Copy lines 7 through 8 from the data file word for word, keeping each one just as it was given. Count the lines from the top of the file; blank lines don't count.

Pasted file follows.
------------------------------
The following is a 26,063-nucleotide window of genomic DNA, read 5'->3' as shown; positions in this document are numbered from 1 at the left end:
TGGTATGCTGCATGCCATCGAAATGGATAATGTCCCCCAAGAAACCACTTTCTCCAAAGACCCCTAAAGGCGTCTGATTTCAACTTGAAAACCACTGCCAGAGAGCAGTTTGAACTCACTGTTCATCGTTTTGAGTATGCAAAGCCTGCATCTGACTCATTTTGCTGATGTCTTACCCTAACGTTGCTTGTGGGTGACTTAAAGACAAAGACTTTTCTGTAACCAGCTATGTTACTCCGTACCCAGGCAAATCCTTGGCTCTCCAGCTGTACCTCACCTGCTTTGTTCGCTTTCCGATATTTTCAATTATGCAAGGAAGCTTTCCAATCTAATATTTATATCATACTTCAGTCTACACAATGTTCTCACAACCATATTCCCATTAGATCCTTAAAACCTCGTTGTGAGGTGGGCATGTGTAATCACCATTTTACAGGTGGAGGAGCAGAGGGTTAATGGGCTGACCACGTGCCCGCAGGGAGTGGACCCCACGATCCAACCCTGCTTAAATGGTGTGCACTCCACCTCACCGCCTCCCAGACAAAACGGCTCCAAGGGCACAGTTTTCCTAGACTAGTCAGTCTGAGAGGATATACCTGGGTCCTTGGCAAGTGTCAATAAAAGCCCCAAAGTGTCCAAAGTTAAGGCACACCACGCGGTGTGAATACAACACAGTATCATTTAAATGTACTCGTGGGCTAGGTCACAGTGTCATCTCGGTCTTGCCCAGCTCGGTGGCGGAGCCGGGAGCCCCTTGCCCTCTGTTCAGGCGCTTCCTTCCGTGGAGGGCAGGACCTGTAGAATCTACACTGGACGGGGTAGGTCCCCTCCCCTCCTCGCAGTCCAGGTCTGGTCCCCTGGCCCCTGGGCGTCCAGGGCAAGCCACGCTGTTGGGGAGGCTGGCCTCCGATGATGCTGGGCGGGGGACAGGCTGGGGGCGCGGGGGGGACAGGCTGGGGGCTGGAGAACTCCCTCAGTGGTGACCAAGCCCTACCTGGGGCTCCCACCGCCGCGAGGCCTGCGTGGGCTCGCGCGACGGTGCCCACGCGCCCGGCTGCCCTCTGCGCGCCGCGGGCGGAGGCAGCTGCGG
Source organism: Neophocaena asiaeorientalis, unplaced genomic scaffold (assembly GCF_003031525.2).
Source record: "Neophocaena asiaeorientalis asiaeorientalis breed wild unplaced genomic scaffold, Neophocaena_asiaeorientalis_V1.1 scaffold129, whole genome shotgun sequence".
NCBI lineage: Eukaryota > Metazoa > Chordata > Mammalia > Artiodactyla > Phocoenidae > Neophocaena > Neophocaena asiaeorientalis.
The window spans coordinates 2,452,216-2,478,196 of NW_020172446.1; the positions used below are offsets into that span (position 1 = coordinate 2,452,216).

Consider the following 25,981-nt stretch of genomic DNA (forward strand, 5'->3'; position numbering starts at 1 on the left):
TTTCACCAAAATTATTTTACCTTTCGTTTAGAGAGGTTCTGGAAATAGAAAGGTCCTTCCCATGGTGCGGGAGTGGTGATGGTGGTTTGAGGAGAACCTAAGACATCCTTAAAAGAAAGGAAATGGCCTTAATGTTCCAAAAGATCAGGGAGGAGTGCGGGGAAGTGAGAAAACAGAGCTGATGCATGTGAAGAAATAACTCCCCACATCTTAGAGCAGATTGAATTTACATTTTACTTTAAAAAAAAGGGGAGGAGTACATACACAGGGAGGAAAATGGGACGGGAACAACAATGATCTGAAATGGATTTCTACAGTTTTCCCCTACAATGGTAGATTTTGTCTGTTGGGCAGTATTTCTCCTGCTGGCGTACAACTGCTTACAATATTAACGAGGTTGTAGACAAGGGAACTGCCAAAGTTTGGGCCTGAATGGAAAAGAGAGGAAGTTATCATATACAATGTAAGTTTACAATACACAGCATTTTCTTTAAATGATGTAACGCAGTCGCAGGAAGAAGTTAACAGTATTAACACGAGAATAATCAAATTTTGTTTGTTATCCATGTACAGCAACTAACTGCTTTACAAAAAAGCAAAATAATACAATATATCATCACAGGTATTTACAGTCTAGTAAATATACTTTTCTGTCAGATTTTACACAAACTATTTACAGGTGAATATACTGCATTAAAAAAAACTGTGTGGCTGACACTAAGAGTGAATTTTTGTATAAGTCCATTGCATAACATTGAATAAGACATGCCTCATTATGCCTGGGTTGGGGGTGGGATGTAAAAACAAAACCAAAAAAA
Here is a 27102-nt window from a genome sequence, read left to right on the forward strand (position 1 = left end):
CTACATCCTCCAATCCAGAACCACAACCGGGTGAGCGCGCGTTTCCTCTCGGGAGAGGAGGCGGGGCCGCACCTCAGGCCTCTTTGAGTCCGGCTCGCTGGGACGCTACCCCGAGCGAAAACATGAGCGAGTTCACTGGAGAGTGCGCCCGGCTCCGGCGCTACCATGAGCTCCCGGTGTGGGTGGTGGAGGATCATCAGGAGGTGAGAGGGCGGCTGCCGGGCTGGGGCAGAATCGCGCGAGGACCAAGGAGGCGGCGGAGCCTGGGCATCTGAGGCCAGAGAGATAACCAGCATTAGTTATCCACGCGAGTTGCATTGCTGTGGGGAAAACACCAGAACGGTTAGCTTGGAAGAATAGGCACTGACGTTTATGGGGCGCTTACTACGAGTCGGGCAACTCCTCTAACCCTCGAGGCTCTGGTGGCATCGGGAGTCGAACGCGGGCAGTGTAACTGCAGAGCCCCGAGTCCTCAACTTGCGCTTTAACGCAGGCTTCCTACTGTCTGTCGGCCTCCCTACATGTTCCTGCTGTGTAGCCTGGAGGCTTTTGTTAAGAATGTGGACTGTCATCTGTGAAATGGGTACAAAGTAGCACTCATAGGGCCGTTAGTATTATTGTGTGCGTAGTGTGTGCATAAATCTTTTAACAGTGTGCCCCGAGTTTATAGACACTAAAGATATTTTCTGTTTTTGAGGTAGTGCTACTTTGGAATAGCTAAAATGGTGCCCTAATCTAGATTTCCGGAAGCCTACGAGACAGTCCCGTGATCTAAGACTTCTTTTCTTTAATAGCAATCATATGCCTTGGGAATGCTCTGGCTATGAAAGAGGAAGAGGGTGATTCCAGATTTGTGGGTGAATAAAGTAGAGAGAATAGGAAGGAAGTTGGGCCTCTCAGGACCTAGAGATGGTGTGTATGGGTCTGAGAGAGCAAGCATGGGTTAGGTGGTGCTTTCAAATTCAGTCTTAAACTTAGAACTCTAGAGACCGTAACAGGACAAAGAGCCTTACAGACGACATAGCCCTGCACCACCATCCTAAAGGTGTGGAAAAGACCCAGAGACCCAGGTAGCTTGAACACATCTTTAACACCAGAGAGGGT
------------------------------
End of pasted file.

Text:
Consider the following 25,981-nt stretch of genomic DNA (forward strand, 5'->3'; position numbering starts at 1 on the left):
TTTCACCAAAATTATTTTACCTTTCGTTTAGAGAGGTTCTGGAAATAGAAAGGTCCTTCCCATGGTGCGGGAGTGGTGATGGTGGTTTGAGGAGAACCTAAGACATCCTTAAAAGAAAGGAAATGGCCTTAATGTTCCAAAAGATCAGGGAGGAGTGCGGGGAAGTGAGAAAACAGAGCTGATGCATGTGAAGAAATAACTCCCCACATCTTAGAGCAGATTGAATTTACATTTTACTTTAAAAAAAAGGGGAGGAGTACATACACAGGGAGGAAAATGGGACGGGAACAACAATGATCTGAAATGGATTTCTACAGTTTTCCCCTACAATGGTAGATTTTGTCTGTTGGGCAGTATTTCTCCTGCTGGCGTACAACTGCTTACAATATTAACGAGGTTGTAGACAAGGGAACTGCCAAAGTTTGGGCCTGAATGGAAAAGAGAGGAAGTTATCATATACAATGTAAGTTTACAATACACAGCATTTTCTTTAAATGATGTAACGCAGTCGCAGGAAGAAGTTAACAGTATTAACACGAGAATAATCAAATTTTGTTTGTTATCCATGTACAGCAACTAACTGCTTTACAAAAAAGCAAAATAATACAATATATCATCACAGGTATTTACAGTCTAGTAAATATACTTTTCTGTCAGATTTTACACAAACTATTTACAGGTGAATATACTGCATTAAAAAAAACTGTGTGGCTGACACTAAGAGTGAATTTTTGTATAAGTCCATTGCATAACATTGAATAAGACATGCCTCATTATGCCTGGGTTGGGGGTGGGATGTAAAAACAAAACCAAAAAAA